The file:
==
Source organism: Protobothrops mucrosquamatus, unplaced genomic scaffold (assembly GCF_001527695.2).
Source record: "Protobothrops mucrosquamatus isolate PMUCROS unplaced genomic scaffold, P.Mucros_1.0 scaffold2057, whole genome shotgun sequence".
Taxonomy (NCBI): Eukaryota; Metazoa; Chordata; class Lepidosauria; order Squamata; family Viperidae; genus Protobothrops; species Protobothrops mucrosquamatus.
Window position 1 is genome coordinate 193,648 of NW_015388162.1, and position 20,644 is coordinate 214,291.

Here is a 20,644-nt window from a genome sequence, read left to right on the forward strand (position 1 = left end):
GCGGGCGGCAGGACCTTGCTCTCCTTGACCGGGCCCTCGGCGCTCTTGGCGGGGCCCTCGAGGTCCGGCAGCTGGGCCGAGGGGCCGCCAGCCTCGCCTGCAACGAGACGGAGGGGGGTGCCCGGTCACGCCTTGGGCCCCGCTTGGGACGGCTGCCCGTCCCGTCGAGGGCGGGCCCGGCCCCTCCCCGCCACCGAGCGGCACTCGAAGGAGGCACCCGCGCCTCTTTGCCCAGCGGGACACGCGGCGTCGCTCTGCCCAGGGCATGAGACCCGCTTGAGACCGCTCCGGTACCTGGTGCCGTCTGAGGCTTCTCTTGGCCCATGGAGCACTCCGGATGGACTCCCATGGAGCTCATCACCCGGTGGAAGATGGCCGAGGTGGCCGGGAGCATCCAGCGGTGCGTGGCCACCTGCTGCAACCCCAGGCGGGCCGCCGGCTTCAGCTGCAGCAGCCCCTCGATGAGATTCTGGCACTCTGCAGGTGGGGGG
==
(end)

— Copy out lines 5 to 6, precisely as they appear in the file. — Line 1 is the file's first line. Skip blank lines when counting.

Here is a 20,644-nt window from a genome sequence, read left to right on the forward strand (position 1 = left end):
GCGGGCGGCAGGACCTTGCTCTCCTTGACCGGGCCCTCGGCGCTCTTGGCGGGGCCCTCGAGGTCCGGCAGCTGGGCCGAGGGGCCGCCAGCCTCGCCTGCAACGAGACGGAGGGGGGTGCCCGGTCACGCCTTGGGCCCCGCTTGGGACGGCTGCCCGTCCCGTCGAGGGCGGGCCCGGCCCCTCCCCGCCACCGAGCGGCACTCGAAGGAGGCACCCGCGCCTCTTTGCCCAGCGGGACACGCGGCGTCGCTCTGCCCAGGGCATGAGACCCGCTTGAGACCGCTCCGGTACCTGGTGCCGTCTGAGGCTTCTCTTGGCCCATGGAGCACTCCGGATGGACTCCCATGGAGCTCATCACCCGGTGGAAGATGGCCGAGGTGGCCGGGAGCATCCAGCGGTGCGTGGCCACCTGCTGCAACCCCAGGCGGGCCGCCGGCTTCAGCTGCAGCAGCCCCTCGATGAGATTCTGGCACTCTGCAGGTGGGGGG